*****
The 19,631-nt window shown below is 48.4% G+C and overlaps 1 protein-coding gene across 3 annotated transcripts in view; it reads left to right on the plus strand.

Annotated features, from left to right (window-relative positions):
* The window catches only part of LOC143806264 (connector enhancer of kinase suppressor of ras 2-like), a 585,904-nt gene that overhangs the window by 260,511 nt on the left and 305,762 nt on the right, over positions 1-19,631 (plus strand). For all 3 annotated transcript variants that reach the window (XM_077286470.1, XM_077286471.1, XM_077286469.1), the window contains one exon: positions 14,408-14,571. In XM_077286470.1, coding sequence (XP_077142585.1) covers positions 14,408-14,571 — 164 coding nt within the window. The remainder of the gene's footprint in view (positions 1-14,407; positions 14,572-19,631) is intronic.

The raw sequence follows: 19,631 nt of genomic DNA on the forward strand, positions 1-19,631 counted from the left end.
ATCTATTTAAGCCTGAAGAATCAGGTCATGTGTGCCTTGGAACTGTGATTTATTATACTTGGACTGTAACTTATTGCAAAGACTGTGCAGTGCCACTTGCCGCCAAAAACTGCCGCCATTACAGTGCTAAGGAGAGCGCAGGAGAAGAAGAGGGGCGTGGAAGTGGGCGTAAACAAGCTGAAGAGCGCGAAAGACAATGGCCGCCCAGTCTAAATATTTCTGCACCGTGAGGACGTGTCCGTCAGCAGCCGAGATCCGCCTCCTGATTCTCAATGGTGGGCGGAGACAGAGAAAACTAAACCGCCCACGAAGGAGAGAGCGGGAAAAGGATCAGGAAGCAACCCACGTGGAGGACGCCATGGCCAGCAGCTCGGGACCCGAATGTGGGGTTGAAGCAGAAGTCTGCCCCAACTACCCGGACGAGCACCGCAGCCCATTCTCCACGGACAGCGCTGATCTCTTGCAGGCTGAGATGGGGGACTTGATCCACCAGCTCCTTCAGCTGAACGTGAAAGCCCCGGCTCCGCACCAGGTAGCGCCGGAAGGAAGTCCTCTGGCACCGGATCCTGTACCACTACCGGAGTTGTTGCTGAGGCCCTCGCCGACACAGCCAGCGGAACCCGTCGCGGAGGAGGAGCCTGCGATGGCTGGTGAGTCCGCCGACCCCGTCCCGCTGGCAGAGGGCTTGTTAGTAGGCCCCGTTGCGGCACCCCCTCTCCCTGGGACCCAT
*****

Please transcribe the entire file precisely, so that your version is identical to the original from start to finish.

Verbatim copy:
The 19,631-nt window shown below is 48.4% G+C and overlaps 1 protein-coding gene across 3 annotated transcripts in view; it reads left to right on the plus strand.

Annotated features, from left to right (window-relative positions):
* The window catches only part of LOC143806264 (connector enhancer of kinase suppressor of ras 2-like), a 585,904-nt gene that overhangs the window by 260,511 nt on the left and 305,762 nt on the right, over positions 1-19,631 (plus strand). For all 3 annotated transcript variants that reach the window (XM_077286470.1, XM_077286471.1, XM_077286469.1), the window contains one exon: positions 14,408-14,571. In XM_077286470.1, coding sequence (XP_077142585.1) covers positions 14,408-14,571 — 164 coding nt within the window. The remainder of the gene's footprint in view (positions 1-14,407; positions 14,572-19,631) is intronic.

The raw sequence follows: 19,631 nt of genomic DNA on the forward strand, positions 1-19,631 counted from the left end.
ATCTATTTAAGCCTGAAGAATCAGGTCATGTGTGCCTTGGAACTGTGATTTATTATACTTGGACTGTAACTTATTGCAAAGACTGTGCAGTGCCACTTGCCGCCAAAAACTGCCGCCATTACAGTGCTAAGGAGAGCGCAGGAGAAGAAGAGGGGCGTGGAAGTGGGCGTAAACAAGCTGAAGAGCGCGAAAGACAATGGCCGCCCAGTCTAAATATTTCTGCACCGTGAGGACGTGTCCGTCAGCAGCCGAGATCCGCCTCCTGATTCTCAATGGTGGGCGGAGACAGAGAAAACTAAACCGCCCACGAAGGAGAGAGCGGGAAAAGGATCAGGAAGCAACCCACGTGGAGGACGCCATGGCCAGCAGCTCGGGACCCGAATGTGGGGTTGAAGCAGAAGTCTGCCCCAACTACCCGGACGAGCACCGCAGCCCATTCTCCACGGACAGCGCTGATCTCTTGCAGGCTGAGATGGGGGACTTGATCCACCAGCTCCTTCAGCTGAACGTGAAAGCCCCGGCTCCGCACCAGGTAGCGCCGGAAGGAAGTCCTCTGGCACCGGATCCTGTACCACTACCGGAGTTGTTGCTGAGGCCCTCGCCGACACAGCCAGCGGAACCCGTCGCGGAGGAGGAGCCTGCGATGGCTGGTGAGTCCGCCGACCCCGTCCCGCTGGCAGAGGGCTTGTTAGTAGGCCCCGTTGCGGCACCCCCTCTCCCTGGGACCCAT